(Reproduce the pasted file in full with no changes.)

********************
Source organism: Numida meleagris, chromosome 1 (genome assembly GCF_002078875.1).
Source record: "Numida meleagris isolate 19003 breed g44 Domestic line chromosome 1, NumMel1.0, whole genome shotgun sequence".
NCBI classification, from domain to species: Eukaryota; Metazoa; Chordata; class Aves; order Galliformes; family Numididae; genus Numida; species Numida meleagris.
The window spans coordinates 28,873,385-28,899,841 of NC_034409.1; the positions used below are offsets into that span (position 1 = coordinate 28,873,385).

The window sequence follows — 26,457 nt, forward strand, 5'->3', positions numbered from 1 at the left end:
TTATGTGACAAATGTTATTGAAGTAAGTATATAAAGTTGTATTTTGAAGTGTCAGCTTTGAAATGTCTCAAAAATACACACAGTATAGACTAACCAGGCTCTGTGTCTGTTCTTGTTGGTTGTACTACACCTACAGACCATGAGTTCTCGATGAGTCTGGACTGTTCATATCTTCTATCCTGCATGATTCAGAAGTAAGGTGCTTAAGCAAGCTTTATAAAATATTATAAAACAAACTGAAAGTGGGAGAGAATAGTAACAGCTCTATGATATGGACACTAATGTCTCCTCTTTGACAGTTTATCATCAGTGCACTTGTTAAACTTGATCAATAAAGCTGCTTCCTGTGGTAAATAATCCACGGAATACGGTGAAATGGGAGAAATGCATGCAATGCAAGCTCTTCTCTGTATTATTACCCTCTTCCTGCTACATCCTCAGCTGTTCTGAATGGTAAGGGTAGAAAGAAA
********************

Source organism: Numida meleagris, chromosome 1 (genome assembly GCF_002078875.1).
Source record: "Numida meleagris isolate 19003 breed g44 Domestic line chromosome 1, NumMel1.0, whole genome shotgun sequence".
NCBI classification, from domain to species: Eukaryota; Metazoa; Chordata; class Aves; order Galliformes; family Numididae; genus Numida; species Numida meleagris.
The window spans coordinates 28,873,385-28,899,841 of NC_034409.1; the positions used below are offsets into that span (position 1 = coordinate 28,873,385).

The window sequence follows — 26,457 nt, forward strand, 5'->3', positions numbered from 1 at the left end:
TTATGTGACAAATGTTATTGAAGTAAGTATATAAAGTTGTATTTTGAAGTGTCAGCTTTGAAATGTCTCAAAAATACACACAGTATAGACTAACCAGGCTCTGTGTCTGTTCTTGTTGGTTGTACTACACCTACAGACCATGAGTTCTCGATGAGTCTGGACTGTTCATATCTTCTATCCTGCATGATTCAGAAGTAAGGTGCTTAAGCAAGCTTTATAAAATATTATAAAACAAACTGAAAGTGGGAGAGAATAGTAACAGCTCTATGATATGGACACTAATGTCTCCTCTTTGACAGTTTATCATCAGTGCACTTGTTAAACTTGATCAATAAAGCTGCTTCCTGTGGTAAATAATCCACGGAATACGGTGAAATGGGAGAAATGCATGCAATGCAAGCTCTTCTCTGTATTATTACCCTCTTCCTGCTACATCCTCAGCTGTTCTGAATGGTAAGGGTAGAAAGAAA